Blackwell Arts & Crafts House was designed by the British architect and Arts & Crafts designer Mackay Hugh Baillie Scott. In common with other Arts & Crafts architects, Baillie Scott incorporated elements from earlier periods into his designs for houses. By recycling materials in this way, he was showing respect for the past by salvaging material that had little monetary value but represented the skill and vitality of craftsmen of earlier times. One example of this at Blackwell is in the Dining Room with the 18th century fire back being incorporated into the design. Seen as a substitute for the sun, Baillie Scott designed the fireplaces of the house with inglenook fireplaces appearing in several of the rooms. The fireplaces feature tiles designed by the English potter and tile designer William De Morgan who was a major figure in the Arts & Crafts Movement.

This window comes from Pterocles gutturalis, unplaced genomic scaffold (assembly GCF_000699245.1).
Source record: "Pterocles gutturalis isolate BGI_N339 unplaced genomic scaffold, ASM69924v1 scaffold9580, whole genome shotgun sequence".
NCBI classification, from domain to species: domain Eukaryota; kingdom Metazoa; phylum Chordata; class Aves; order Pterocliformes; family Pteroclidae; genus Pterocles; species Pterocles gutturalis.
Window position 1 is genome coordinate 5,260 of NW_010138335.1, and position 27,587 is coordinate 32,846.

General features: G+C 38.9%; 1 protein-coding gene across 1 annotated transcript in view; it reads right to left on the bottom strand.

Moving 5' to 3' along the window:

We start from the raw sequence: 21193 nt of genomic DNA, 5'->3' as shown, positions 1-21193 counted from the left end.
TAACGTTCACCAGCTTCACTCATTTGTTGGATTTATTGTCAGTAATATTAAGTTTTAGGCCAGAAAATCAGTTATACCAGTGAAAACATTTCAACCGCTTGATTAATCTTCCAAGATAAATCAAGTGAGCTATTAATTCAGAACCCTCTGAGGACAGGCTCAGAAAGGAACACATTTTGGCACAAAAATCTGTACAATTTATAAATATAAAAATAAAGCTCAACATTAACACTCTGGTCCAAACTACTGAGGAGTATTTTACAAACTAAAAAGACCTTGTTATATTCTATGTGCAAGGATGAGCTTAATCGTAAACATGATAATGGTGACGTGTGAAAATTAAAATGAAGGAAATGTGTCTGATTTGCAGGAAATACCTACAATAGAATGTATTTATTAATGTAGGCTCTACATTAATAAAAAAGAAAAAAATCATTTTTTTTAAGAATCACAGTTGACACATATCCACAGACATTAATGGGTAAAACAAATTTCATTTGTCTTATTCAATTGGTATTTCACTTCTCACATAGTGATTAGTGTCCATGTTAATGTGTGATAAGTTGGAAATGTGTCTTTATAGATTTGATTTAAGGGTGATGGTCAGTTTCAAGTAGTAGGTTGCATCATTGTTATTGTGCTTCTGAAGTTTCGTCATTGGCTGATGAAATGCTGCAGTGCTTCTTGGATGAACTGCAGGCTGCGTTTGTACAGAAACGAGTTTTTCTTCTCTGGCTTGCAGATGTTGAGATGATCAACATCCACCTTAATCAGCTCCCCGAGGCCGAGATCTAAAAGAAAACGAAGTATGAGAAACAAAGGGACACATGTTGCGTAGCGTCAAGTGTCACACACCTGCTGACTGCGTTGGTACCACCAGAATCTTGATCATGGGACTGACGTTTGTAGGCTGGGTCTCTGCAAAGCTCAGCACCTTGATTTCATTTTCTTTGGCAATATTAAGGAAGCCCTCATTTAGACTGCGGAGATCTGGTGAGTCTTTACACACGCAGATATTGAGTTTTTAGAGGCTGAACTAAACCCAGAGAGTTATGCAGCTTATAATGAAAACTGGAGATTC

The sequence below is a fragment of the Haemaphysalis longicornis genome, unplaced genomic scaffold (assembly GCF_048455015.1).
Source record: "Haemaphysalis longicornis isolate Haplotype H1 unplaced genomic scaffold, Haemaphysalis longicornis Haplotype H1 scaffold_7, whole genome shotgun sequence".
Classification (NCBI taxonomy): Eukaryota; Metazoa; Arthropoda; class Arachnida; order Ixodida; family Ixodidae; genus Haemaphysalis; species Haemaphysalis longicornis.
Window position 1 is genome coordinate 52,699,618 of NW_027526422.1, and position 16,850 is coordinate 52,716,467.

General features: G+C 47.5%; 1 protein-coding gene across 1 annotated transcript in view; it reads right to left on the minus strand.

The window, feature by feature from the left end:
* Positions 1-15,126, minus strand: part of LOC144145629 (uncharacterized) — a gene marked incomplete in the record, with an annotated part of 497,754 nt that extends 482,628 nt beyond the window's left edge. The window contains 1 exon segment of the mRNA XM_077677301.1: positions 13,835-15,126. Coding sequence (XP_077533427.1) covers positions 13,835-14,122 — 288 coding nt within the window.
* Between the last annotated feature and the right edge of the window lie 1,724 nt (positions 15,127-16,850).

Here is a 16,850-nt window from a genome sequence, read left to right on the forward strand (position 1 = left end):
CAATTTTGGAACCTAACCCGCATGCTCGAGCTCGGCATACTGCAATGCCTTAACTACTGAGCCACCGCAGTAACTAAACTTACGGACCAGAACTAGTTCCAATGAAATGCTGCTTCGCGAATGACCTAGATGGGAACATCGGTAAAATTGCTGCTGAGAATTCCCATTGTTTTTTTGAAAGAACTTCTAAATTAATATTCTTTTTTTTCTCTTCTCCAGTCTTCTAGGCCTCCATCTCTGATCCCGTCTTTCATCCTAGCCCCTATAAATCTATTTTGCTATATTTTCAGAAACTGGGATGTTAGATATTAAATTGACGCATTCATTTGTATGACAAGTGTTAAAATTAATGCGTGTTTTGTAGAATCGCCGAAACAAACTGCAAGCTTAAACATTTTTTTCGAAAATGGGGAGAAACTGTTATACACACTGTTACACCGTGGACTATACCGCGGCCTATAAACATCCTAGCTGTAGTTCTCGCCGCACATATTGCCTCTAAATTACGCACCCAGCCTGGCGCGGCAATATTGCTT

The inglenook fireplace in the White Drawing Room (above) is the most complex and elegant in the house. Incorporating many different elements, the fireplace features carved wooden capitals that branch out to reveal little birds, fruits and leaves.
Each of the bedrooms was individually designed with bold colour co-ordinated schemes which linked the walls, windows, tiles and fireplaces.
Writing in The Studio (15th November 1895) Scott stated “It is at the fireside that the interest of the room is focused, and in our inconstant climate we may be driven, at almost any season of the year, to seek there that brightness and warmth which we fail to find in the outside world,”